Western larch reforestation in British Columbia : opportunity and guidance for expansion by assisted migration to southern interior ecosystems of B.C. Nash, Robert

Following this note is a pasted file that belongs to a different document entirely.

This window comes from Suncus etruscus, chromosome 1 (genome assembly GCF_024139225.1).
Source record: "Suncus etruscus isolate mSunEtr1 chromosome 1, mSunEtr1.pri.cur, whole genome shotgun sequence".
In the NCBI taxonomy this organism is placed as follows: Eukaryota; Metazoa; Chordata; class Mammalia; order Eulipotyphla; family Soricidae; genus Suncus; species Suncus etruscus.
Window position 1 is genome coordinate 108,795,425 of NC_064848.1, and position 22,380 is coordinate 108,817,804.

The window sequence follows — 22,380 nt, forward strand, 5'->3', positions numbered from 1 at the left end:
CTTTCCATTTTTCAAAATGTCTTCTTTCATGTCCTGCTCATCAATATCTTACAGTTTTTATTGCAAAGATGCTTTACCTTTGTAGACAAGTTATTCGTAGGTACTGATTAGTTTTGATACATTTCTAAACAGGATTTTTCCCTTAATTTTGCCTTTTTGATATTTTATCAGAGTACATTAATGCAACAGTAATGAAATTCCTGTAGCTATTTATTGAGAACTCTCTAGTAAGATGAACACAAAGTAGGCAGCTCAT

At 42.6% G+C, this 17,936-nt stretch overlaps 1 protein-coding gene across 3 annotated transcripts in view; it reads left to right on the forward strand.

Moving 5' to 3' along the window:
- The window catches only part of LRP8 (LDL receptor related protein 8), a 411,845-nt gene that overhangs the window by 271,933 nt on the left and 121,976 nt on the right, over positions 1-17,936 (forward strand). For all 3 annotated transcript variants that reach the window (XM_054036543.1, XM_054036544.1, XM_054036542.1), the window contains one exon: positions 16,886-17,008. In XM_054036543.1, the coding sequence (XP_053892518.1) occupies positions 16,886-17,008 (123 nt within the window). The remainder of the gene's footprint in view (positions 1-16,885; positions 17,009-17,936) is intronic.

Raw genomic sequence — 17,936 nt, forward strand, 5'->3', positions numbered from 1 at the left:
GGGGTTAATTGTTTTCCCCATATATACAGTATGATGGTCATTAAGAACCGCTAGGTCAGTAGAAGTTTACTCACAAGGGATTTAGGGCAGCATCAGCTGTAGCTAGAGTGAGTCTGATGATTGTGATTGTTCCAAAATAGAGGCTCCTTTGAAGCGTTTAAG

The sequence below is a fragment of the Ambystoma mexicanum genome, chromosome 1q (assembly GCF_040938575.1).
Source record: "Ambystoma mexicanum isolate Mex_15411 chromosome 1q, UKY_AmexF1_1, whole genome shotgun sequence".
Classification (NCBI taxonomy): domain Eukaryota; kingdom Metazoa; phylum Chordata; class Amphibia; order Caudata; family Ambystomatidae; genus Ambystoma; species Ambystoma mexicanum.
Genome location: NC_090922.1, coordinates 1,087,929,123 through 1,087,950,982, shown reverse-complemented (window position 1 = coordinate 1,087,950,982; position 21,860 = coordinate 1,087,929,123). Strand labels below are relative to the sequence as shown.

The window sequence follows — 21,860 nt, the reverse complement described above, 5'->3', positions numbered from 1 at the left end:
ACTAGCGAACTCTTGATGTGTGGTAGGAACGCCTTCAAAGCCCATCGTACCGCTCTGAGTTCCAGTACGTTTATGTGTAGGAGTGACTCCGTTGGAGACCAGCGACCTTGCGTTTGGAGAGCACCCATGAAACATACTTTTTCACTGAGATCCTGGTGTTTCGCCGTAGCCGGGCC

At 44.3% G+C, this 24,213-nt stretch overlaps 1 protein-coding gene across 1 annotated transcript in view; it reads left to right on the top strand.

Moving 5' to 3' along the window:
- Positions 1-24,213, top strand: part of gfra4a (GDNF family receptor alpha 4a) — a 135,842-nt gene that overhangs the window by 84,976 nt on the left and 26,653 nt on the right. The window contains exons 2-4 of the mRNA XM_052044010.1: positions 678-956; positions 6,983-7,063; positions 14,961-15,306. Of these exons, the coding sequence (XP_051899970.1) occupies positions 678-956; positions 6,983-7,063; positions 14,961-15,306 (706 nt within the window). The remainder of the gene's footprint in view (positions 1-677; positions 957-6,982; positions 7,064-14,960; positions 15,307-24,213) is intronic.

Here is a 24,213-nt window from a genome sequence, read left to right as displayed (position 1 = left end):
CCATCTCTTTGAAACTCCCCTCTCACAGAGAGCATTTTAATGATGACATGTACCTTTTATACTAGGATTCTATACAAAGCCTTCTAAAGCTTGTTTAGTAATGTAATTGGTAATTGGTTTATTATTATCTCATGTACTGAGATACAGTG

Western larch (Larix occidentalis Nutt.) is a vigorous tree species in interior (Kootenay) ecosystems of British Columbia. Lodgepole pine (Pinus contorta) has been extensively planted as monocultures across the BC interior for many decades and concerns over future forest health and productivity have arisen as many of these lodgepole pine stands have succumb to many damaging agents past “free to grow” status (Mather, et al. 2010). New forest management policies that include western larch reforestation and expansion through assisted migration should be developed in order to diversify our species selection for reforestation in the BC interior. Western larch has many advantages over lodgepole pine which include higher productivity on certain sites and greater wood qualities that fit in well with diversifying our ecosystems and increasing the value of our future timber supply. The Kamloops Future Forest Initiative and the Wood First Initiative are two projects that can streamline the growth and expansion of western larch reforestation into interior ecosystems and forest management plans. There are numerous examples of western larch growing well on sites around Merritt and Kamloops BC which demonstrate the species can adapt well to certain sites out of its natural range. In this paper I discuss why foresters and forest policy makers should enable flexibility in stocking standards for western larch and discuss issues of increasing western larch reforestation in the BC interior.
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